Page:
Cerebral blood flow changes in patients with probable medication-overuse headache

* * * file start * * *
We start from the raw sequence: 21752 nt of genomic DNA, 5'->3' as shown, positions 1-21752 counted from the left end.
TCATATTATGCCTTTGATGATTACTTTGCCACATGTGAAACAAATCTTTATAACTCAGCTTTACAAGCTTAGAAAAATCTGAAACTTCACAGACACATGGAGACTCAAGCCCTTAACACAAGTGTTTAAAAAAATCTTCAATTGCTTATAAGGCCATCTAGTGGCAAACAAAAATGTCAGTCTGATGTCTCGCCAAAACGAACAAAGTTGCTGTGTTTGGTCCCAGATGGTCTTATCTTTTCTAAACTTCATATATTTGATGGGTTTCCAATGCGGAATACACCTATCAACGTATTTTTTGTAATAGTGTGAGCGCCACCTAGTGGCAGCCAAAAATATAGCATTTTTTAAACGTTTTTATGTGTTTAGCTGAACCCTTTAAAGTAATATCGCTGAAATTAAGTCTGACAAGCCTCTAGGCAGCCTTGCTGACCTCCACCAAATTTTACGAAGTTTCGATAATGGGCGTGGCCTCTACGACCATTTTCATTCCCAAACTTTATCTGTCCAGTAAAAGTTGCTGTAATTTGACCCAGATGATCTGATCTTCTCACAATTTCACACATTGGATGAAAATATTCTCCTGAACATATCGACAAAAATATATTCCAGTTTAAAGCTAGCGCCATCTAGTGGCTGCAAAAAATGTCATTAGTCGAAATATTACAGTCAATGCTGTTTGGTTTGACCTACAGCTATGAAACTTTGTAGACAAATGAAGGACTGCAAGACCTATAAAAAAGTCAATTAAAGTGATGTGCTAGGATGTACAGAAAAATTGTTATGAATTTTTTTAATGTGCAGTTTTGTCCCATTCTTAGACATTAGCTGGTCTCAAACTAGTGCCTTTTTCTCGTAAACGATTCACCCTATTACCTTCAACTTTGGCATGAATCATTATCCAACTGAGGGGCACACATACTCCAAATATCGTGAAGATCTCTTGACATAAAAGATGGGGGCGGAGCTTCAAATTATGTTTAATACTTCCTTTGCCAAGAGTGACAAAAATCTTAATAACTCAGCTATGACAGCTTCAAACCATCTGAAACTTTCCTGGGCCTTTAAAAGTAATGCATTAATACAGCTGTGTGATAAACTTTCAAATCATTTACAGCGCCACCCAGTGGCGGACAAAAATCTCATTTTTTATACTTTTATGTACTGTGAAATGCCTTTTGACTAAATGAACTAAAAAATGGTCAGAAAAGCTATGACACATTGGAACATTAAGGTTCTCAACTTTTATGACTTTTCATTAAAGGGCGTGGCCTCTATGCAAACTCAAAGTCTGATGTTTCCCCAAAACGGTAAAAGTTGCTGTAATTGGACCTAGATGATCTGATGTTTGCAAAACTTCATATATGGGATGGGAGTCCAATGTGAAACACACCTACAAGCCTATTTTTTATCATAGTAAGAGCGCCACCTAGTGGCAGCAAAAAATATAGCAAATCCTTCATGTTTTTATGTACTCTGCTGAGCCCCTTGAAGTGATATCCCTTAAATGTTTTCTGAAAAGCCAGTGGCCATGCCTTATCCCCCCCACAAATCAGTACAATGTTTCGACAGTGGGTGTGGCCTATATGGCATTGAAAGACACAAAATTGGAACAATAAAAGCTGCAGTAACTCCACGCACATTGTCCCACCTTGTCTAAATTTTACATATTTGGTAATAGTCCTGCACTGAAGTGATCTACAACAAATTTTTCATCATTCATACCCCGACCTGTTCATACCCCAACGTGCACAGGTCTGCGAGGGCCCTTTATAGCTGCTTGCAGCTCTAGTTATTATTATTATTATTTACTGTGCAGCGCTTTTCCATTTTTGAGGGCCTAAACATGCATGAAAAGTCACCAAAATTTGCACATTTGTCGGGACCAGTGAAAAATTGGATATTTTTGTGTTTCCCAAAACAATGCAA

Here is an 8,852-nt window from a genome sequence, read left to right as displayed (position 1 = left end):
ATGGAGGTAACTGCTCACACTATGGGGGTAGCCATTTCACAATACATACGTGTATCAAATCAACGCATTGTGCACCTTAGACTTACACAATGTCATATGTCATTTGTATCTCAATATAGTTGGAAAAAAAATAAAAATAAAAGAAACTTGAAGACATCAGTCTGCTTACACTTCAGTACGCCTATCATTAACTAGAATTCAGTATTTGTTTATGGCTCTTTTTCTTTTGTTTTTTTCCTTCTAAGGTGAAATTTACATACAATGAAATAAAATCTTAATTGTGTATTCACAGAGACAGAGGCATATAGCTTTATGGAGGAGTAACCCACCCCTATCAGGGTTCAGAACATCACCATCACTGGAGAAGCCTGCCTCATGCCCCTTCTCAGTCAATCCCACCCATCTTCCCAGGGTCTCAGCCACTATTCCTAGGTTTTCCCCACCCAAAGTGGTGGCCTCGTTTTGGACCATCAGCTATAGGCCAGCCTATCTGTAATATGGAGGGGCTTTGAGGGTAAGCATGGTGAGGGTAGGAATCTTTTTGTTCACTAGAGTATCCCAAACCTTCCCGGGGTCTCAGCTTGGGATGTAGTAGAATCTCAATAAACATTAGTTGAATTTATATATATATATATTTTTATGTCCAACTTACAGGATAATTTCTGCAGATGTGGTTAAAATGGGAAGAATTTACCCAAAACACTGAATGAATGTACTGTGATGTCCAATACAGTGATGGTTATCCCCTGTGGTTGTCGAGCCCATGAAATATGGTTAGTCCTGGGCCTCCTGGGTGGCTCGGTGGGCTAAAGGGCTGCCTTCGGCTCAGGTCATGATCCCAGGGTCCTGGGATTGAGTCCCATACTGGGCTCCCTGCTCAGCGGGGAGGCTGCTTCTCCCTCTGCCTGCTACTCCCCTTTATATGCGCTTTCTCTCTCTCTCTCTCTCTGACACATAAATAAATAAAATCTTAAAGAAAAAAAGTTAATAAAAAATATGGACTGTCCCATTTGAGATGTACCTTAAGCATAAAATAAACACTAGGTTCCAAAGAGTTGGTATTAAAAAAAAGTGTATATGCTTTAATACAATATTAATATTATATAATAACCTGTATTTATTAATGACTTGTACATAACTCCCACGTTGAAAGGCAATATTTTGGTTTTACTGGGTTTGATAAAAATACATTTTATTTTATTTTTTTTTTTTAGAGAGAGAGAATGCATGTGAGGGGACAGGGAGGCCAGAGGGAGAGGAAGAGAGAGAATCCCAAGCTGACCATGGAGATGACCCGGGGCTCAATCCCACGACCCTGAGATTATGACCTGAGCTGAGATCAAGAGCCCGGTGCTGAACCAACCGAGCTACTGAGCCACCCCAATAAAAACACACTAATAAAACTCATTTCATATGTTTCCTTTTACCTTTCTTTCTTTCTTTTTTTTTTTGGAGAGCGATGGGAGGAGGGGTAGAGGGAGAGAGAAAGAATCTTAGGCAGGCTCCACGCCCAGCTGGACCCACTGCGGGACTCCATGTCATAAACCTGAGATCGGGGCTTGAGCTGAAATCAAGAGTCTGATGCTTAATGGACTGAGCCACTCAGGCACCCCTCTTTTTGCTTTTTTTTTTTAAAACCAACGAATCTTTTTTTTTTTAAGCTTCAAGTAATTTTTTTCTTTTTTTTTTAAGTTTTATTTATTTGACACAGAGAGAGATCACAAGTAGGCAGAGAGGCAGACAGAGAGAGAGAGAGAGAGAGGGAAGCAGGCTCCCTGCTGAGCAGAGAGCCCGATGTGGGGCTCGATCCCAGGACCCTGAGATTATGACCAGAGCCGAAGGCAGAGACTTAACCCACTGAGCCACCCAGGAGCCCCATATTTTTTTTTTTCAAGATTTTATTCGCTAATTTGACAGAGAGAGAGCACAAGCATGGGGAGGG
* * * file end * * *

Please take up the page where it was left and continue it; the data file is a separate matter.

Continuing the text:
Transcranial Doppler (TCD) is a non-invasive method for measuring blood flow velocity (BFV), and a marker of vessel diameter. In this study, intracranial BFV was investigated, by means of TCD, in patients suffering from probable medication-overuse headache (PMOH). Twenty-three female patients with probable ergotamine-overuse headache (PEOH), 23 female patients with probable analgesic-overuse headache (PAOH), and 15 healthy female controls participated in the study. The mean BFVs of the bilateral middle and anterior cerebral arteries (MCA and ACA) and basilar artery (BA) were measured by TCD. The mean BFVs of the BA and MCA were found to be significantly increased in the PEOH group when compared with those of the PAOH and control groups (p<0.05). No significant differences in BFV of the ACA were observed between any groups (p>0.05). The mean BFV of all the vessels in the PAOH group was found to be lower than that of the control group but no statistical significance was found (p>0.05). Our results show that ergotamine increases BFV via vasoconstriction, especially of the BA and MCA. We also suggest that 5HT1B/1D receptors are mainly localized in the BA and MCA, and that analgesic overuse results in a functional disorder of neuronal receptor and neurovascular reflexes and may cause a reduction of intracerebral vessel tone, leading to vasodilatation.